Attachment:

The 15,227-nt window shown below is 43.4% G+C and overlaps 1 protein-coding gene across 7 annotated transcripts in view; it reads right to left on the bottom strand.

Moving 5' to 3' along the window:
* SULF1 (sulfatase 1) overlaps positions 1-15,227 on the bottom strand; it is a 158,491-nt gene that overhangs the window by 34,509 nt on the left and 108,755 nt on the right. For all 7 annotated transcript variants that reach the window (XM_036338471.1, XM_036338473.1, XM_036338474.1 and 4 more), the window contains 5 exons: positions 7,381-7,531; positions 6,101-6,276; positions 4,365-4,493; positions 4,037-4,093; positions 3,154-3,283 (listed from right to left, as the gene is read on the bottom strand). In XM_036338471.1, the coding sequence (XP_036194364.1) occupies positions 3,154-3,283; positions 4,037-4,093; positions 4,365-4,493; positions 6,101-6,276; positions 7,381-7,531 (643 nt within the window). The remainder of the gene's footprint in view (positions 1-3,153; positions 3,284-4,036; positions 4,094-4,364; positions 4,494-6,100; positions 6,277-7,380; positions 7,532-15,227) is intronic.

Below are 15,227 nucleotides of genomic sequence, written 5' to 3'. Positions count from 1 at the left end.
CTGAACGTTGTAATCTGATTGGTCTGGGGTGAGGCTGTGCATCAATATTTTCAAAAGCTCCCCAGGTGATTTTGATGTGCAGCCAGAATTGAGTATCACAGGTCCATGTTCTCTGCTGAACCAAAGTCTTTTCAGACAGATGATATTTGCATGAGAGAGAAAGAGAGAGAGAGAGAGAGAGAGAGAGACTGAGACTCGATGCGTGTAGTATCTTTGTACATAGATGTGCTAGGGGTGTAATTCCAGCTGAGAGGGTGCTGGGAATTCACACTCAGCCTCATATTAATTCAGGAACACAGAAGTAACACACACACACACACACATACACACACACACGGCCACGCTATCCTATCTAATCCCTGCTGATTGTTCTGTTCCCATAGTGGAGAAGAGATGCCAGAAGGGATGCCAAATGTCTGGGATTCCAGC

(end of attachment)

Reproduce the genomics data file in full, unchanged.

The 15,227-nt window shown below is 43.4% G+C and overlaps 1 protein-coding gene across 7 annotated transcripts in view; it reads right to left on the bottom strand.

Moving 5' to 3' along the window:
* SULF1 (sulfatase 1) overlaps positions 1-15,227 on the bottom strand; it is a 158,491-nt gene that overhangs the window by 34,509 nt on the left and 108,755 nt on the right. For all 7 annotated transcript variants that reach the window (XM_036338471.1, XM_036338473.1, XM_036338474.1 and 4 more), the window contains 5 exons: positions 7,381-7,531; positions 6,101-6,276; positions 4,365-4,493; positions 4,037-4,093; positions 3,154-3,283 (listed from right to left, as the gene is read on the bottom strand). In XM_036338471.1, the coding sequence (XP_036194364.1) occupies positions 3,154-3,283; positions 4,037-4,093; positions 4,365-4,493; positions 6,101-6,276; positions 7,381-7,531 (643 nt within the window). The remainder of the gene's footprint in view (positions 1-3,153; positions 3,284-4,036; positions 4,094-4,364; positions 4,494-6,100; positions 6,277-7,380; positions 7,532-15,227) is intronic.

Below are 15,227 nucleotides of genomic sequence, written 5' to 3'. Positions count from 1 at the left end.
CTGAACGTTGTAATCTGATTGGTCTGGGGTGAGGCTGTGCATCAATATTTTCAAAAGCTCCCCAGGTGATTTTGATGTGCAGCCAGAATTGAGTATCACAGGTCCATGTTCTCTGCTGAACCAAAGTCTTTTCAGACAGATGATATTTGCATGAGAGAGAAAGAGAGAGAGAGAGAGAGAGAGAGAGACTGAGACTCGATGCGTGTAGTATCTTTGTACATAGATGTGCTAGGGGTGTAATTCCAGCTGAGAGGGTGCTGGGAATTCACACTCAGCCTCATATTAATTCAGGAACACAGAAGTAACACACACACACACACACATACACACACACACGGCCACGCTATCCTATCTAATCCCTGCTGATTGTTCTGTTCCCATAGTGGAGAAGAGATGCCAGAAGGGATGCCAAATGTCTGGGATTCCAGC